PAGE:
The retail world is seeing an alarming rise in counterfeit alcohol products turning up on the retail market. The World Health Organisation has reported that 25 per cent of the world’s alcohol consumption is unrecorded.
The European Union Intellectual Property Office reported that last year alone the EU lost a total of $4.8 billion in sales due to the black-market sales of spirits and wine. Interpol and Europol have both reported seizing $390 million in counterfeit food and alcohol. Recently, the Mexican Police seized over 75,000 litres of counterfeit tequila destined for overseas resorts which contained dangerous levels of methanol.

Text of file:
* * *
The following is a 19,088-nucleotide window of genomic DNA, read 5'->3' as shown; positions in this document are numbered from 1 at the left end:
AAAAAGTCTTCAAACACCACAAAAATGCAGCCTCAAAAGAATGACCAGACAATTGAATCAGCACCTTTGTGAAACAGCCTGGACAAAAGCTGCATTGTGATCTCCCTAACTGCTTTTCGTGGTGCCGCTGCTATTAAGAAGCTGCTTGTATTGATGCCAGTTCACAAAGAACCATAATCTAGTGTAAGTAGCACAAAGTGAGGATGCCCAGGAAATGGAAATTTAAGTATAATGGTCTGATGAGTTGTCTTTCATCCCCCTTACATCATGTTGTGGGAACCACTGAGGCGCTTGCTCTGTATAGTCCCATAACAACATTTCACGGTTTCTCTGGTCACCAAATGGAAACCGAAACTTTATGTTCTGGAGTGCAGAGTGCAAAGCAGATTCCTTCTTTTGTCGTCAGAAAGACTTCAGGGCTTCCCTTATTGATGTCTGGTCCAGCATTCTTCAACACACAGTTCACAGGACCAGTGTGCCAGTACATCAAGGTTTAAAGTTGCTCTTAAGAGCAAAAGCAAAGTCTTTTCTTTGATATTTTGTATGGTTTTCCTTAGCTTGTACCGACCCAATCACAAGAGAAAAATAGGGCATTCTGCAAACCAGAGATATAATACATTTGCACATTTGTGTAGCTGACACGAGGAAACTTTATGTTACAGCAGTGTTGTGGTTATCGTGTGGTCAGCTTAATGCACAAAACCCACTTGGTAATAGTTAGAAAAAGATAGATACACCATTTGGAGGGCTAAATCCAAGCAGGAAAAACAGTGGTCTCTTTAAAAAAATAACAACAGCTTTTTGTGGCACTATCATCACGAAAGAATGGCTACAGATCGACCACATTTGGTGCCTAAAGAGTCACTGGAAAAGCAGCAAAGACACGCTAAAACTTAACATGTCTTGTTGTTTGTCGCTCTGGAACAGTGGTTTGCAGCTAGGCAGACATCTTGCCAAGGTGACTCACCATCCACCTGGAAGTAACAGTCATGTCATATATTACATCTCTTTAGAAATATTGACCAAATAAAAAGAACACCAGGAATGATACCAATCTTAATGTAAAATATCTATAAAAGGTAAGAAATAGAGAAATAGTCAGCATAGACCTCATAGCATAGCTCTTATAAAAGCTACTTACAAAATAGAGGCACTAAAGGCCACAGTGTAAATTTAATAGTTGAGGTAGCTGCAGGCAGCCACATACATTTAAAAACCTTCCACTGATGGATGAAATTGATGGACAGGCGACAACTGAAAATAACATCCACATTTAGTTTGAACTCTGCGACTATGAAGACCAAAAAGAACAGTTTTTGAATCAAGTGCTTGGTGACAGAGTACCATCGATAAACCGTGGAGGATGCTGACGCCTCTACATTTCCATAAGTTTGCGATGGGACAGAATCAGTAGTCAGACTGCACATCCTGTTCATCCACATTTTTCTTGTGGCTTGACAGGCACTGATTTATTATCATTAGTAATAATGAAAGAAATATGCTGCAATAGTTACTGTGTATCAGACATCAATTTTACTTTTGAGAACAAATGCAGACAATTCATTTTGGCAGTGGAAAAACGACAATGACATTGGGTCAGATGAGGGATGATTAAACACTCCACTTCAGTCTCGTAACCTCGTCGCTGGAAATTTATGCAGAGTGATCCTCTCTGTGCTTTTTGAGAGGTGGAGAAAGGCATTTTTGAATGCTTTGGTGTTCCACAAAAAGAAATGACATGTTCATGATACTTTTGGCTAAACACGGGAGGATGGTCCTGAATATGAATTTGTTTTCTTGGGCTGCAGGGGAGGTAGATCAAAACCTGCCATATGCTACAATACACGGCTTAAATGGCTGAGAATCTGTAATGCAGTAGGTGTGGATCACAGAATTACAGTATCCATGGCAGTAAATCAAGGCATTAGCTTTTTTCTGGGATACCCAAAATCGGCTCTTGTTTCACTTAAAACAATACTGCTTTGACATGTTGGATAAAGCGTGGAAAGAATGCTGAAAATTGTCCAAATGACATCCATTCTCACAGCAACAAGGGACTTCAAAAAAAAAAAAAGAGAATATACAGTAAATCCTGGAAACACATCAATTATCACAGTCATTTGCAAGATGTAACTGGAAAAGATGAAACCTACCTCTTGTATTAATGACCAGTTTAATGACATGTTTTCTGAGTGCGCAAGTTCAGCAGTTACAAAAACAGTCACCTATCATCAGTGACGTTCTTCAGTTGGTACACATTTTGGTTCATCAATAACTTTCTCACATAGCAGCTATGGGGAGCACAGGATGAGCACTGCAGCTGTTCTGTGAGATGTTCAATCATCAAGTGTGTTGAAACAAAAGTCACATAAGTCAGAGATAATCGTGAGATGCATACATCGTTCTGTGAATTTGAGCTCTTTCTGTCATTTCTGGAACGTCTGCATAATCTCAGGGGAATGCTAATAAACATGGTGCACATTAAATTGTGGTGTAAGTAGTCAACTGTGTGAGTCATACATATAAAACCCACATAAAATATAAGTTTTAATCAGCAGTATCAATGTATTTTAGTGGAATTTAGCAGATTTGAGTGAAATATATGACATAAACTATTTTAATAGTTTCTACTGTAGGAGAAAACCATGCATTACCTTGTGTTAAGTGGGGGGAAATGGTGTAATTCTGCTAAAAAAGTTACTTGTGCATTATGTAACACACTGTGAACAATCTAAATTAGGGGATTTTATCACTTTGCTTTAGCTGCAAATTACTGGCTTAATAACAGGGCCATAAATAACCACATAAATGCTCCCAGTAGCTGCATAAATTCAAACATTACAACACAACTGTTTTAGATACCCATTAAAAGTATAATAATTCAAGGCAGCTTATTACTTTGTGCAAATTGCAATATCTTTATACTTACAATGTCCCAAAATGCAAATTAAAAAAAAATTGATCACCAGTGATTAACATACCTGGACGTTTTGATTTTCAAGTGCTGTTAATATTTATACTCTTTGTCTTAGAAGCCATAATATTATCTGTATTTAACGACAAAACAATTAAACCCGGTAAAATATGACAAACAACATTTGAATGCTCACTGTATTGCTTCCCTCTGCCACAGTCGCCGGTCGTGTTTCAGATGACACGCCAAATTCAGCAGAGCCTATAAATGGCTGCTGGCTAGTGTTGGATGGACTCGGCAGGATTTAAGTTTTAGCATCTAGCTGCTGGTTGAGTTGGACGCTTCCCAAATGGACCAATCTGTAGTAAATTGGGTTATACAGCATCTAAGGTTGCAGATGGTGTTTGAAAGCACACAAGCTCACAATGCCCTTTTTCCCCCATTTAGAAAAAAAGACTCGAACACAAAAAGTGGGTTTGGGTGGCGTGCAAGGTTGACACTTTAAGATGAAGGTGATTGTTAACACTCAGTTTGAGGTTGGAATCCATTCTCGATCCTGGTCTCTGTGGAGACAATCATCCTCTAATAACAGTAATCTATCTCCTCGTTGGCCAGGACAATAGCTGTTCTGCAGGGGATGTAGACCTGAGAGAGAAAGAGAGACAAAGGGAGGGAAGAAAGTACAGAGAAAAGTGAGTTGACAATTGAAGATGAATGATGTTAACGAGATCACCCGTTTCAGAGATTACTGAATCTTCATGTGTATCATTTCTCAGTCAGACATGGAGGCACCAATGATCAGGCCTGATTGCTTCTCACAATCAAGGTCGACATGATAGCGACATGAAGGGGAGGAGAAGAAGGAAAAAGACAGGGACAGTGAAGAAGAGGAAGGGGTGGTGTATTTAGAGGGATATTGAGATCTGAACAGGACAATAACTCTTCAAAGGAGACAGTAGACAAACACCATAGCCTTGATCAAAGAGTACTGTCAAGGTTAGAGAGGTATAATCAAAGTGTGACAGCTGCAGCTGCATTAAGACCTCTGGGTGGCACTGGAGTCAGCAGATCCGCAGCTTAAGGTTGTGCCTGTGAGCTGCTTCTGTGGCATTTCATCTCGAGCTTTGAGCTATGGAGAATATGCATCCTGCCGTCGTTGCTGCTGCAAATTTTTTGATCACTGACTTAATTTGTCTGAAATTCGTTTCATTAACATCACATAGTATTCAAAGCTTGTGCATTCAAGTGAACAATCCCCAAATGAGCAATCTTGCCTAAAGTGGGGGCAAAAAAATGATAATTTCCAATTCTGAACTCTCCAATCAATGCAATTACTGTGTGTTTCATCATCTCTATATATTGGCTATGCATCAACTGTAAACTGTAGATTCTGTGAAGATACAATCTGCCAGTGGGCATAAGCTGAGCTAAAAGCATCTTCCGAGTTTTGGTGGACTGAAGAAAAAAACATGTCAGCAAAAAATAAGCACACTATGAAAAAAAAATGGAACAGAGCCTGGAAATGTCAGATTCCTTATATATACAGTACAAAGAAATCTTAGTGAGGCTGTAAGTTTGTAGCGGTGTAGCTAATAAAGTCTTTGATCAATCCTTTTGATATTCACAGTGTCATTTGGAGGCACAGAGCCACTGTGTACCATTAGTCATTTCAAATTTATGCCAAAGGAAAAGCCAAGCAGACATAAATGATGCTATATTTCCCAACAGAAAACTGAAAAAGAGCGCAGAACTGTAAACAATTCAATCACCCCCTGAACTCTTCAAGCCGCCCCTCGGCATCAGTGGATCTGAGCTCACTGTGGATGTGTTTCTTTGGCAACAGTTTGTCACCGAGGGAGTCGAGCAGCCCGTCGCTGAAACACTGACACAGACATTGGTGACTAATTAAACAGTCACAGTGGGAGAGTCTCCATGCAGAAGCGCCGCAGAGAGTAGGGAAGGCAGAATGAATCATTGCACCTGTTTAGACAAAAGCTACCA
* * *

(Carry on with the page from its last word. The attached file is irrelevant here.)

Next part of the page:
Reports of deaths from the consumption of counterfeit alcohol are not uncommon. In Indonesia alone, it is estimated that 50 per cent of alcohol is counterfeit. With thousands of New Zealanders and Australians heading to the country each year it is not uncommon for travellers to report cases of alcohol poisoning.